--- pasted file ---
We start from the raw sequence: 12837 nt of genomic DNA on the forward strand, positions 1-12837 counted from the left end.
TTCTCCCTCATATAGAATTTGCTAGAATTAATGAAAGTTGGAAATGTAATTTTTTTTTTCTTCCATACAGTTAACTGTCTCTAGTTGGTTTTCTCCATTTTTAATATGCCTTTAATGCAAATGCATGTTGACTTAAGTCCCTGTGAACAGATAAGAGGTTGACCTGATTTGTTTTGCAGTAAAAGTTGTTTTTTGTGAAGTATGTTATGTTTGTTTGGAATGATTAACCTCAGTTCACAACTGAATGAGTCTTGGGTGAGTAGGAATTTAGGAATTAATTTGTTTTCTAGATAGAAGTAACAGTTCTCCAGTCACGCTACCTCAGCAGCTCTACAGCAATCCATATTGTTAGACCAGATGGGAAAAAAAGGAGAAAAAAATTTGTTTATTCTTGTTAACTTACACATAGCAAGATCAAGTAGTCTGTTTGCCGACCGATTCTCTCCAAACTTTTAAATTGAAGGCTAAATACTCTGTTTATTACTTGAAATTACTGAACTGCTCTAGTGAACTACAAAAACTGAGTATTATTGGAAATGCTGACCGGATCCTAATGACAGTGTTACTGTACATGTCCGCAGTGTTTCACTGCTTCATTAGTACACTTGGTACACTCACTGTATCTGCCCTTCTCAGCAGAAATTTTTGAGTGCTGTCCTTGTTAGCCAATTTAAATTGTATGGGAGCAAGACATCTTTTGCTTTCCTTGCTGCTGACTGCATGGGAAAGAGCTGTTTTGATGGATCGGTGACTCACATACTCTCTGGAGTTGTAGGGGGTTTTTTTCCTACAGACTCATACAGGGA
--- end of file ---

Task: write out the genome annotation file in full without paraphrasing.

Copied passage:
We start from the raw sequence: 12837 nt of genomic DNA on the forward strand, positions 1-12837 counted from the left end.
TTCTCCCTCATATAGAATTTGCTAGAATTAATGAAAGTTGGAAATGTAATTTTTTTTTTCTTCCATACAGTTAACTGTCTCTAGTTGGTTTTCTCCATTTTTAATATGCCTTTAATGCAAATGCATGTTGACTTAAGTCCCTGTGAACAGATAAGAGGTTGACCTGATTTGTTTTGCAGTAAAAGTTGTTTTTTGTGAAGTATGTTATGTTTGTTTGGAATGATTAACCTCAGTTCACAACTGAATGAGTCTTGGGTGAGTAGGAATTTAGGAATTAATTTGTTTTCTAGATAGAAGTAACAGTTCTCCAGTCACGCTACCTCAGCAGCTCTACAGCAATCCATATTGTTAGACCAGATGGGAAAAAAAGGAGAAAAAAATTTGTTTATTCTTGTTAACTTACACATAGCAAGATCAAGTAGTCTGTTTGCCGACCGATTCTCTCCAAACTTTTAAATTGAAGGCTAAATACTCTGTTTATTACTTGAAATTACTGAACTGCTCTAGTGAACTACAAAAACTGAGTATTATTGGAAATGCTGACCGGATCCTAATGACAGTGTTACTGTACATGTCCGCAGTGTTTCACTGCTTCATTAGTACACTTGGTACACTCACTGTATCTGCCCTTCTCAGCAGAAATTTTTGAGTGCTGTCCTTGTTAGCCAATTTAAATTGTATGGGAGCAAGACATCTTTTGCTTTCCTTGCTGCTGACTGCATGGGAAAGAGCTGTTTTGATGGATCGGTGACTCACATACTCTCTGGAGTTGTAGGGGGTTTTTTTCCTACAGACTCATACAGGGA